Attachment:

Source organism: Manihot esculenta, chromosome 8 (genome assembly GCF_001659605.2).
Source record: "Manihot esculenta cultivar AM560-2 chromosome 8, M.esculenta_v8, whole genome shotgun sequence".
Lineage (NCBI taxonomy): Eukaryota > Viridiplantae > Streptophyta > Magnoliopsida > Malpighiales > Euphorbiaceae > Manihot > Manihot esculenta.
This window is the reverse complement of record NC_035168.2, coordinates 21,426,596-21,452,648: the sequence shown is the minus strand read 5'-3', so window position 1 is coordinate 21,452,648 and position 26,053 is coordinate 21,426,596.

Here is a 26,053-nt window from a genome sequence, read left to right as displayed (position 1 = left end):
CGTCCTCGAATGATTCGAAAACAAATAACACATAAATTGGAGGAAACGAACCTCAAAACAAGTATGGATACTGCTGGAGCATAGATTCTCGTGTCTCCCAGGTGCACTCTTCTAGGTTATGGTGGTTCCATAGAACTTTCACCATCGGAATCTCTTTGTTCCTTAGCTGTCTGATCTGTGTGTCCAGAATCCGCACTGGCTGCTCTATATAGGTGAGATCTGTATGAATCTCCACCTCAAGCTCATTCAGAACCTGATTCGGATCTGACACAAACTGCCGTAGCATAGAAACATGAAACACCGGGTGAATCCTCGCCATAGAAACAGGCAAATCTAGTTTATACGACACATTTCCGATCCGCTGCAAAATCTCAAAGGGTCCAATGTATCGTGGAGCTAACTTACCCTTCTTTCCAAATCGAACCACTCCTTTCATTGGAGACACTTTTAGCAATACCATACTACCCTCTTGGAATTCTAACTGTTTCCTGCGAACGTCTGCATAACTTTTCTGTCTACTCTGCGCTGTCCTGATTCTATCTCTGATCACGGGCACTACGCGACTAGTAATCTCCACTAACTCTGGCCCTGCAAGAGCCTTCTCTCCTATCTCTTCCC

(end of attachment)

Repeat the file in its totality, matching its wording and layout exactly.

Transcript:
Source organism: Manihot esculenta, chromosome 8 (genome assembly GCF_001659605.2).
Source record: "Manihot esculenta cultivar AM560-2 chromosome 8, M.esculenta_v8, whole genome shotgun sequence".
Lineage (NCBI taxonomy): Eukaryota > Viridiplantae > Streptophyta > Magnoliopsida > Malpighiales > Euphorbiaceae > Manihot > Manihot esculenta.
This window is the reverse complement of record NC_035168.2, coordinates 21,426,596-21,452,648: the sequence shown is the minus strand read 5'-3', so window position 1 is coordinate 21,452,648 and position 26,053 is coordinate 21,426,596.

Here is a 26,053-nt window from a genome sequence, read left to right as displayed (position 1 = left end):
CGTCCTCGAATGATTCGAAAACAAATAACACATAAATTGGAGGAAACGAACCTCAAAACAAGTATGGATACTGCTGGAGCATAGATTCTCGTGTCTCCCAGGTGCACTCTTCTAGGTTATGGTGGTTCCATAGAACTTTCACCATCGGAATCTCTTTGTTCCTTAGCTGTCTGATCTGTGTGTCCAGAATCCGCACTGGCTGCTCTATATAGGTGAGATCTGTATGAATCTCCACCTCAAGCTCATTCAGAACCTGATTCGGATCTGACACAAACTGCCGTAGCATAGAAACATGAAACACCGGGTGAATCCTCGCCATAGAAACAGGCAAATCTAGTTTATACGACACATTTCCGATCCGCTGCAAAATCTCAAAGGGTCCAATGTATCGTGGAGCTAACTTACCCTTCTTTCCAAATCGAACCACTCCTTTCATTGGAGACACTTTTAGCAATACCATACTACCCTCTTGGAATTCTAACTGTTTCCTGCGAACGTCTGCATAACTTTTCTGTCTACTCTGCGCTGTCCTGATTCTATCTCTGATCACGGGCACTACGCGACTAGTAATCTCCACTAACTCTGGCCCTGCAAGAGCCTTCTCTCCTATCTCTTCCC